The Challenge: Implementation

Recognizing this opportunity, WRI and Sekala have been working to divert planned oil palm plantations away from forests to degraded land instead -- a kind of "land swap" -- in West Kalimantan, Indonesia (see project POTICO). WRI and its partners have identified four key challenges to implementing an effective, equitable nationwide strategy for using degraded land for plantation expansion:

Technical: Policy-makers lack the accurate land cover and land use spatial data needed to develop and implement an effective degraded land utilization strategy. This shortcoming constrains the government's ability to identify degraded land suitable for oil palm expansion and to conduct land use monitoring and enforcement activities.
Legal: In many areas, physically degraded land is legally classified as "forest" and therefore unavailable for agricultural expansion, while forested land is legally classified as "non-forest" and therefore at risk of conversion.
Social: Oil palm plantation projects face high risk of social conflict due to land tenure issues. This is especially a problem on degraded lands which tend to have more claims than forested areas. Historically, poorly managed projects have resulted in highly unequal distribution of costs and benefits of expansion, leading to the marginalization of local communities.
Financial: Many permits for plantation development on forested land have already been issued. Changing these permits and ensuring the long term sustainable management of the forest will likely require financial incentives for local stakeholders, such as companies, communities, and governments who expected to benefit from plantation development. These incentives could include payments for reducing emissions from deforestation or revenues from low impact forest uses.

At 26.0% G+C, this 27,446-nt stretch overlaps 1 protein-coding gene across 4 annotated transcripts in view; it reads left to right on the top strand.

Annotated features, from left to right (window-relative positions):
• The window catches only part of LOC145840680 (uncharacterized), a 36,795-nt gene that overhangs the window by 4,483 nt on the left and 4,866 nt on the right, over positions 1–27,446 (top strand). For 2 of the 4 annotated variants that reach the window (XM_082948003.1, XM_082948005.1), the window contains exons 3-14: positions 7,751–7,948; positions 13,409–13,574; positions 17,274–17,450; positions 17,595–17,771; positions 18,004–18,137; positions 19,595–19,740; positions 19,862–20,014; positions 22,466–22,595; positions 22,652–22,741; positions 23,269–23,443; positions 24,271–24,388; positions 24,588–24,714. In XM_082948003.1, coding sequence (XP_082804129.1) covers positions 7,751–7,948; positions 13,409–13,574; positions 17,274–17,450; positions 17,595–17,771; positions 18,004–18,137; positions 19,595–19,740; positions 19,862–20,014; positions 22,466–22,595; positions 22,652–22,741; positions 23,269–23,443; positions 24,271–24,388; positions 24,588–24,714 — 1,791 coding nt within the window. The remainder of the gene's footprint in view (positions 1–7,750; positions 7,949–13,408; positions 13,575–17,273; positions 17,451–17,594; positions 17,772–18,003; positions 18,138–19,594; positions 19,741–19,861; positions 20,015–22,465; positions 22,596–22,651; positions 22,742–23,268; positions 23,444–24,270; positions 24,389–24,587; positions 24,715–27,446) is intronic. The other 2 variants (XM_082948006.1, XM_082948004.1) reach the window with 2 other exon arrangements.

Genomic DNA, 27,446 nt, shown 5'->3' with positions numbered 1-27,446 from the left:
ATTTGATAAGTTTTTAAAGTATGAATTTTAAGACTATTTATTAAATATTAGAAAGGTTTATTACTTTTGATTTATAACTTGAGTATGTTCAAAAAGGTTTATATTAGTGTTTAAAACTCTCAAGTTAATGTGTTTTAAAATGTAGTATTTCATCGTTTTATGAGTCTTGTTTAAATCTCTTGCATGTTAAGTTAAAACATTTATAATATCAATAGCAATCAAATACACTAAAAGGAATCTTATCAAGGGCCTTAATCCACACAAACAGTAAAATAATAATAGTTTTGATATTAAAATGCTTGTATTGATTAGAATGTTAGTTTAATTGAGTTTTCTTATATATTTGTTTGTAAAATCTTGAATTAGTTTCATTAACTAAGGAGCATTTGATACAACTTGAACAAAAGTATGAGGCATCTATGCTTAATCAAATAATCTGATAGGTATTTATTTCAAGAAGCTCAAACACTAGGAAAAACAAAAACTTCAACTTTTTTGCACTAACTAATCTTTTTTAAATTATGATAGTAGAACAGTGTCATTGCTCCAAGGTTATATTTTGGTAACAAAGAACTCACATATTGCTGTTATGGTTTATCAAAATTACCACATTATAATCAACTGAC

A Vision for a United States-Indonesia Partnership

The United States-Indonesia Comprehensive Partnership can overcome these challenges by supporting the following actions:

1. Develop accurate and up-to-date spatial data to assist Indonesia's execution of a strategy to utilize degraded land for oil palm development.
2. Based on this data, revise land use plans (zoning) such that degraded areas are classified for agricultural use while forest and peat lands are classified for conservation or sustainable management, through a process that incorporates best practices in participatory spatial planning.
3. Issue future permits according to these revised land use plans, through a process that incorporates best practice stakeholder engagement, including obtaining free prior and informed consent of relevant communities.
4. Develop financial incentives (e.g., via a fund, low interest loans, or other mechanisms) for companies, communities, and local governments to relocate planned plantations from forested to degraded land, and to generate benefits from low impact uses of the forested land previously slated for conversion.
5. Establish a public measuring, reporting and verification (MRV) system to enable Indonesia to enforce compliance with the degraded land utilization strategy and demonstrate progress toward reducing greenhouse gas emissions from land use change.

By supporting these activities, the U.S.-Indonesia Comprehensive Partnership can create improved livelihoods in Indonesia through sustainable agricultural expansion while avoiding deforestation and reducing global greenhouse gas emissions.

Beth Gingold is a research analyst in the People and Ecosystems Program at the World Resources Institute, where this article originally appeared.

Image CC licensed by Flickr user seanmcgrath.